Around the middle of the term, cracks began to emerge in my finely tuned plan. Students arrived to class late, with exasperated and long looks on their faces; students dropped the course, sending me a short e-mail politely explaining their other classes had precedence over my class; and at home, the time with family including my wife and baby son stretched thin, as I stayed up longer each night, going to bed commonly at 11:30 and waking up at 5:00 to finish not only the work I assigned the students, but also the work I had to prepare for lectures and worksheet before each segment. In one particular class, each following class one student would not show up, and after the midterm week several stopped coming at all. Sawyer (2007) talks about the “edge of chaos” as a place where ideas are refined and people discover who they really are; in this “edge of chaos” I had begun to find myself and my purpose in teaching, but it would not be until the challenges had passed that I would truly understand the lessons learned.
Around the middle of the term, I had a discussion with HK, a student who expressed concern over loneliness. I had intentionally designed the writing class with teams in-mind, as in previous classes I caught cohesive and collaborative group design worked well, solidifying students together towards a common purpose. However, with the modifications I made to the course this term, my collaboration methods seemed to have failed. HK explained to me that she was Chinese, but because she had been accepted by Hong Kong University as a student next year, Peking University did not allow her to live with the other Chinese students but rather forced her to take residence in the foreign dormitory. While she openly admitted the more comfortable accommodations, she also expressed discontent with the removal of persons she could identify with. I was concerned, because for the first time I realized my methodology may have been flawed; why were her team members not talking to her? Were any other groups collaborating together? Upon checking the internet BBS, I noticed that although some groups spoke with each other, when reviewing the papers submitted by students I discovered much of the online collaboration I had intended to foster connection had only been done as a requirement for participation.
Dissonance erupted after the midterm week concluded. My class on Wednesday, which had begun with more than 27 students (my largest class) suddenly dropped down to 17 students, with ten students deciding to en mass leave the course for safer waters before they had to turn in the midterm paper, safely ducking away from the storm. During the second half of the semester, my best student decided to stop showing up on Wednesday and started appearing on Thursday’s class; she seemed much happier, and continued to be reluctant to attend Wednesday’s class until the end of the term. What happened with Wednesday’s class? Dissonance.
“The ultimate result of enduring a prolonged period of sacrifice, emotional turmoil, and unrest is that it becomes increasingly unlikely that leaders will sustain resonance in their teams and organizations, or among family and friends. When we are in emotional turmoil and under stress for protracted periods and are sowing the seeds of dissonance in those around us, it becomes difficult to maintain top form personally or with the people around us” (Boyatzis & McKee, 2005, pp. 51).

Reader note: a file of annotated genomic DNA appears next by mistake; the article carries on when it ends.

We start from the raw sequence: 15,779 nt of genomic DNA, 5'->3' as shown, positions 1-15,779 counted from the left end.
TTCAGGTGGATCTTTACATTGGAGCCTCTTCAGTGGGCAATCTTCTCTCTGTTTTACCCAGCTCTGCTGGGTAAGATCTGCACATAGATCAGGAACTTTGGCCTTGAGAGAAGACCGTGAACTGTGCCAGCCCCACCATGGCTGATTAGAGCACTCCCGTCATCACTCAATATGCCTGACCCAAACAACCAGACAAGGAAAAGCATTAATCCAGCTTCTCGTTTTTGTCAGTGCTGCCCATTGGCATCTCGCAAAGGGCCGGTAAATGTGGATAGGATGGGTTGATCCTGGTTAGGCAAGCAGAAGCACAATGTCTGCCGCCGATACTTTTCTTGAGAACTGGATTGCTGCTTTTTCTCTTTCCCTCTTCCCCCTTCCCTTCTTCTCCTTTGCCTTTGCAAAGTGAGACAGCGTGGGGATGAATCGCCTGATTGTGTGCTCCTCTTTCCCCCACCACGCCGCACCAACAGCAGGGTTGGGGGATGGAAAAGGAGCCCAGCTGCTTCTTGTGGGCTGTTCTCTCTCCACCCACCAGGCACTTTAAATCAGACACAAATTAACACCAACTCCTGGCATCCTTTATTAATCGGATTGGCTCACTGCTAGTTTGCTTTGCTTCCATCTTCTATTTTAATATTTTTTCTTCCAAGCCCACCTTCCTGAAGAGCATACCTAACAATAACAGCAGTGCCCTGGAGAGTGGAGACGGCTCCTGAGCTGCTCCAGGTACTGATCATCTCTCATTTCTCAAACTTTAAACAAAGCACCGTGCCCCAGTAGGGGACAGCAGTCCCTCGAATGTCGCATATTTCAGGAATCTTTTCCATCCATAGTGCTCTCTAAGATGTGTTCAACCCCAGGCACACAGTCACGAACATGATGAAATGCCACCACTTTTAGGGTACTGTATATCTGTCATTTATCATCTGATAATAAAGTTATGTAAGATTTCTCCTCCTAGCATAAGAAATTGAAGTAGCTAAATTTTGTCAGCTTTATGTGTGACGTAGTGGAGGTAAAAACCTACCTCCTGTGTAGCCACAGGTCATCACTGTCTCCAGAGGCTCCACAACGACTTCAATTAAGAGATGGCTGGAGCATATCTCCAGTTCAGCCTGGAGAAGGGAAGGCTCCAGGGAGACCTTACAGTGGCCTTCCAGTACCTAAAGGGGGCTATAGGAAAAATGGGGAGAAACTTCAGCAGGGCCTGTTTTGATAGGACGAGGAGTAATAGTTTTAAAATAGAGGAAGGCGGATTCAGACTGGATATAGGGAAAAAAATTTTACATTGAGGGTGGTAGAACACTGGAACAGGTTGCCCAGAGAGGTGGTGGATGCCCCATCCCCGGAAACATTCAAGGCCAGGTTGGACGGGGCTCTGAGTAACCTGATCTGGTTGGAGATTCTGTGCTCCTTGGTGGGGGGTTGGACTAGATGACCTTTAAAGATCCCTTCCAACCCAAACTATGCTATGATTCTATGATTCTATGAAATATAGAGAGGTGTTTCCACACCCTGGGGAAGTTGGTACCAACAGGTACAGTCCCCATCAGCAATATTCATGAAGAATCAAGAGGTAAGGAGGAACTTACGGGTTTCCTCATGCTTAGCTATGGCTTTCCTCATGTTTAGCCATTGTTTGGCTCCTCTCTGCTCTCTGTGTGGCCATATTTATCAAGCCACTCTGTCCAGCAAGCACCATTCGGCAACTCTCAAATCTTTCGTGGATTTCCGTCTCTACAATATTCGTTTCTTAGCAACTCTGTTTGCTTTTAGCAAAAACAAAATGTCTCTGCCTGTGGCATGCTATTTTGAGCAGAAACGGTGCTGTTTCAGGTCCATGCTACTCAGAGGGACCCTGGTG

Trust disappeared. Work teams did not click, some teams not saying a word to each other the entire class, even when they were required to speak to each other. Students came to class with a frown on their faces, and left with a sigh. My classes on Tuesday and Thursday, however, remained upbeat, jovial, and often ending in applause.
To recreate hope after a disaster is difficult but necessary. In my past research, a team can be broken if trust is lost and personality fails to ignite interest. For much of my Wednesday class, the students who survived the traumatic events of team members jumping ship were strengthened by the departures and continued to turn in some of the strongest essays I received during the term. One of my initial goals was to engineer groups with a diverse collection of students from different majors; in most classes, this plan worked beautifully, but in the Wednesday class differences did not bring students together but rather divided them. Johansson (2006) claims that “the Medici Effect” can be engineered if organizational members are forced away from assumptions, but he also mentions that often the effects can be disastrous on a organization if the Intersection is not found within the chaos.
At the end of the term, I met with a business professional in a local cafe. When I sat down for our meeting the second time we met, he leaned over in his chair and proudly showed me his cell phone. He was an older man with slightly graying hair, a wide smile, dressed in a tie and suit; a professional under any circumstances. However, on his phone was a picture of the doorway in the cafe, a unique blend of french architecture and Chinese faux imitation – the picture was pasted onto a microblog webpage, to which he proclaimed proudly that much of his business came from being online and posting to Weibo, the Chinese version of Twitter. For an older man living in China, he had adapted brilliantly, breaking past associative barriers formed by his generation regarding social functions and rules of conduct in business. Considering my friend Mr. Zhou’s acceptance of the new world and realizing that through encouragement and education people could move past associative barriers in China greatly helped me revision how I perceived my students’ struggles. The Intersection, as exemplified by Johansson (2006), is a place where anyone can arrive, no matter their age, profession, or background, which meant that even my students who had traveled through their own valley of shadows could come out refreshed and renewed.